Surrey council tax: Opposition parties slam ‘unfair’ and ‘unsustainable’ budget set to hit ‘poorest people hardest’

February 13, 2018
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The country’s spotlight has been shining on Surrey’s finances this past week.

An overwhelming majority of Surrey County Councillors voted in favour of the 5.99% council tax rise on Tuesday (February 6).

The figure represents the biggest hike in Surrey in almost two decades .

Surrey County Council’s (SCC) proposed budget, including cuts of more than £25 million from services supporting children, education and families was also given the go ahead.

But not all politicians sitting at County Hall agreed with the Conservative majority.

Prompted by national media surrounding local councils’ financial struggles, Surrey’s opposition parties have voiced concerns over SCC’s diminishing ability to “balance the books”.

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Robert Evans, Labour Party

“All forms of government benefit from a strong opposition holding them to account”
(Image: TMS)

Councillor Robert Evans is the only SCC Labour Party representative.

He said: “SCC argues for more money to pay for the ever-increasing adults social care bill, but in a civilised country, this must come from central government paid for from income tax.

“Adult social care is an important aspect of SCC’s responsibility, but to try to fund it from council tax is unrealistic and unsustainable.

“Council tax is a manifestly unfair tax which hits the poorest people hardest and takes no account of people’s ability to pay.”

Cllr Evans argued that the “expensive and inefficient” two-tier system of local government should be readdressed in order to save essential funds.

He said: “In Surrey, we have eleven borough and districts, each with a costly administration, council offices, a town hall, a chief executive and councillors.

“If you add on Surrey itself and County Hall, it means there are twelve chief executives, dozens of deputies and over 600 councillors – quite apart from parish councils.”

Nick Harrison, Residents’ Association

Nick Harrison, leader of Surrey’s Residents’ Association
(Image: Surrey County Council)

All nine SCC members of the Residents’ Association either abstained or voted against the proposed budget last Tuesday.

Following media coverage of Northamptonshire County Council’s financial crisis, the group’s leader, Councillor Nick Harrison, said SCC needs to balance its books to avoid a downward spiral.

He said: “Councils are straining to make cuts, to improve their efficiency, deal with reduced national funding and if all else fails, to use reserves.

“Eventually, the books just won’t balance. Somebody had to get there first and last weekend Northamptonshire declared it was in ‘special measures’.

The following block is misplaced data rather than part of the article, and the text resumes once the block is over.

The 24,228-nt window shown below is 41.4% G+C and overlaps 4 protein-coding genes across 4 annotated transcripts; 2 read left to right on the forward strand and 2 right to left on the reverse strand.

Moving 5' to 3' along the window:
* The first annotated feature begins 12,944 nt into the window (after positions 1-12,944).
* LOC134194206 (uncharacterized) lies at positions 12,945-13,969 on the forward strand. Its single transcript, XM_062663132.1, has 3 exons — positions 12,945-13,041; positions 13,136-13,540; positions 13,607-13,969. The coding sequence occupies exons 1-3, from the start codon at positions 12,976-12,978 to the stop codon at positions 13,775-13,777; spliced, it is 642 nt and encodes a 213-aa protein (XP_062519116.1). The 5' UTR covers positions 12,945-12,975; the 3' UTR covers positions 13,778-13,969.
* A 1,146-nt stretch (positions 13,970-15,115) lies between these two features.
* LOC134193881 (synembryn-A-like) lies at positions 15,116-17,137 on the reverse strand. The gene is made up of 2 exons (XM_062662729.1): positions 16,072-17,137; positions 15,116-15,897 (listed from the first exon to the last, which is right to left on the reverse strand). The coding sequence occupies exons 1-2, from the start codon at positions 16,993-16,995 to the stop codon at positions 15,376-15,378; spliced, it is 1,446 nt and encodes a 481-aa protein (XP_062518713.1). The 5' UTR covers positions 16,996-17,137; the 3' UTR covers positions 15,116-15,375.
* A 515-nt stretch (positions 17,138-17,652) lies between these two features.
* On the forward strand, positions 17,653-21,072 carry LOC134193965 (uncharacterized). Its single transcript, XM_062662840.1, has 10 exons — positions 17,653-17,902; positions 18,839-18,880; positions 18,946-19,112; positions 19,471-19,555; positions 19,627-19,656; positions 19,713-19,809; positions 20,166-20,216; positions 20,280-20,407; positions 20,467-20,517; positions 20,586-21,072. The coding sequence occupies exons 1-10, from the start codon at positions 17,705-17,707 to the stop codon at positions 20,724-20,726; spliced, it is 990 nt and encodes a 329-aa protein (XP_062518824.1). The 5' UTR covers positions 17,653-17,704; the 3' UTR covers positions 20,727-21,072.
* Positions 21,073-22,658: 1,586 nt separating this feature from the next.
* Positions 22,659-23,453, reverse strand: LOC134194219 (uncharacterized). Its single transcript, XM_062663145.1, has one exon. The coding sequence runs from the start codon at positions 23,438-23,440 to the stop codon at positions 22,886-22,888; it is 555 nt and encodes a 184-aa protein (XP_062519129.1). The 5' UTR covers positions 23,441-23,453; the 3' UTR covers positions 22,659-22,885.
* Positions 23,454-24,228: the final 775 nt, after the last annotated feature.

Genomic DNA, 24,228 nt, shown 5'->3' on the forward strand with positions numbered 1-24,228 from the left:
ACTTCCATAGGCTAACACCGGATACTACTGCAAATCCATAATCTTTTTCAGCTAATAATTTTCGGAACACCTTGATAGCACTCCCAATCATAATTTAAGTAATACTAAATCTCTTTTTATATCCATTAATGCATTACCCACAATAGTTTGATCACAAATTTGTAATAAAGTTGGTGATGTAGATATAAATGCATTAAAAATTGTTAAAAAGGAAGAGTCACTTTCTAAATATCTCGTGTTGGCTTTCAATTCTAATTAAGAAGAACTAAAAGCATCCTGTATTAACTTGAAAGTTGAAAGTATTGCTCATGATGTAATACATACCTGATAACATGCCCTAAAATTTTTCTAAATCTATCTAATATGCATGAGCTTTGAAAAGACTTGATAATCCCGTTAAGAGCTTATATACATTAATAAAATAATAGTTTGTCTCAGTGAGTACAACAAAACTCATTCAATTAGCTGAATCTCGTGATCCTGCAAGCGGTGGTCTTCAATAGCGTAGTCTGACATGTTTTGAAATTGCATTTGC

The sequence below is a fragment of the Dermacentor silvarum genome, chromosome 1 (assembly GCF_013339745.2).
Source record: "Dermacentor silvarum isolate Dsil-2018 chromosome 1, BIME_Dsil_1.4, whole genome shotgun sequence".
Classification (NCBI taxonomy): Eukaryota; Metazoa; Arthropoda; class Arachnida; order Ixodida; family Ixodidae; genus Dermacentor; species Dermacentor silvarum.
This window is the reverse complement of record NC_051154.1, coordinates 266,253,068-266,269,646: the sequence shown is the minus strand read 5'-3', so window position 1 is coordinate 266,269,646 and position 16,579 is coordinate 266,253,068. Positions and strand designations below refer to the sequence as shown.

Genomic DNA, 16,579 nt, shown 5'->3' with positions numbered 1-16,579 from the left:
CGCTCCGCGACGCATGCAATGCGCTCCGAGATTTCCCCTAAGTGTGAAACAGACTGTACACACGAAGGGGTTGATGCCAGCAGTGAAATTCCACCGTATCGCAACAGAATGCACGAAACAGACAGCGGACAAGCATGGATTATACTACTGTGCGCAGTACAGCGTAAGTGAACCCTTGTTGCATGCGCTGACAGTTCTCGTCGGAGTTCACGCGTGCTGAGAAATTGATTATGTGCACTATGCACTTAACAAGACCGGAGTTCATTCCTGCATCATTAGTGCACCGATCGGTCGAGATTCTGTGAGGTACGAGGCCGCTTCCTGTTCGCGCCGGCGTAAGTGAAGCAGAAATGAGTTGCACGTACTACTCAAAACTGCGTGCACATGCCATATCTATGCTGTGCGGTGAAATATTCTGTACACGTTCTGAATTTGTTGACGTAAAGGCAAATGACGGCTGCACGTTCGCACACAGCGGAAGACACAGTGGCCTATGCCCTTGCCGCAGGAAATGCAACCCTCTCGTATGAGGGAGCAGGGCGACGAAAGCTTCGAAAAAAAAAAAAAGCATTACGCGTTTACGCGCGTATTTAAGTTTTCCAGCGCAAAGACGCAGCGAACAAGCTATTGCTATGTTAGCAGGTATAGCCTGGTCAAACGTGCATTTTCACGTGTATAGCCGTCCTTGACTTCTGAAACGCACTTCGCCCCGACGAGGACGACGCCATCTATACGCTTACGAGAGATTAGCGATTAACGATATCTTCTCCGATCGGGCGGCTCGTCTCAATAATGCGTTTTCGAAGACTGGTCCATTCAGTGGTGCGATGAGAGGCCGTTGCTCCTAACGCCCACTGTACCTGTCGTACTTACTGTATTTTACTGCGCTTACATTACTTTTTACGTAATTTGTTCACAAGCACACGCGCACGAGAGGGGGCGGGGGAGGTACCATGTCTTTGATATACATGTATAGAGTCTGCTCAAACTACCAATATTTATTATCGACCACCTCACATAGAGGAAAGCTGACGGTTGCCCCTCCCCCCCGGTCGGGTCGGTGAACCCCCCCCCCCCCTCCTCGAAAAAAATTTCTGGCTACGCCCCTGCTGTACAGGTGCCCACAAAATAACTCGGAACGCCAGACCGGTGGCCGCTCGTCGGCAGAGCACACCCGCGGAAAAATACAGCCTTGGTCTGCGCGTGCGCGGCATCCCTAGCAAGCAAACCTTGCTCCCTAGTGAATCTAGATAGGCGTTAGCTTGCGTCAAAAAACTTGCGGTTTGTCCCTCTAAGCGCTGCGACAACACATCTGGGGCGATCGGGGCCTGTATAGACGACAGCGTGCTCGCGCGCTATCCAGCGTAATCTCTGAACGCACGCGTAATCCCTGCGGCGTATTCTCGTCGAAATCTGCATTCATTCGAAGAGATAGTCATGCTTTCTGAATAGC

“Surrey faces similar challenges.”

He added: “Increasingly the cuts are being noticed by our residents as they impact the services we all use – turning out street lights, reducing spending on roads and charges and reduced hours at the recycling centre.”

Jonathan Essex, Green Party

Green Party county councillor, Jonathan Essex
(Image: Surrey Greens)

Speaking at the meeting last Tuesday, SCC’s only Green Party councillor, Jonathan Essex, also voiced concerns amid Northamptonshire’s financial crisis.

He said: “It’s not just Surrey being squeezed, we have heard of Northamptonshire. There is no point complaining just about our share but we need to make the cake bigger.”

He said the budget is “not sustainable enough to deliver us into the future and it lacks a long term plan that invests to make Surrey sustainable, socially and environmentally in going forward”.

“We should not use austerity as an excuse for not having a long term plan locally,” he added.

“No details on the scale of front line staffing cuts has been shared and no equality impact assessment…

“There is more information this year in the budget, yes, but why not tell us these details? What will these cuts mean for our residents?

“This budget shows that even with significant budget service cuts, we still only have a budget balance with selling property and borrowing on our reserves.”

Hazel Watson, Liberal Democrats

Cllr Hazel Watson standing on the pathway that is to be sold
(Image: Grant Melton)

Standing up in County Hall, Cllr Hazel Watson, leader of Surrey’s Liberal Democrats , said: “It is a failure by central government to provide adequate funding and a failure of the Conservative administration to get a grip of the financial crisis.

“Adequate social care requires extra funding, funding which the leader of the council has failed to deliver.

“This budget is a bad deal for Surrey residents who are being asked to pay more for less.”

Ahead of the approval, she said: “This budget contains drastic cuts to services such as libraries, road maintenance, services for children and families as well as cuts to support for people with learning disabilities.

“They come on top of the unpopular cuts which have already been made to services including highways, community recycling centres and support to vulnerable people.”

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Article source: https://www.getsurrey.co.uk/news/surrey-news/surrey-council-tax-opposition-parties-14279490


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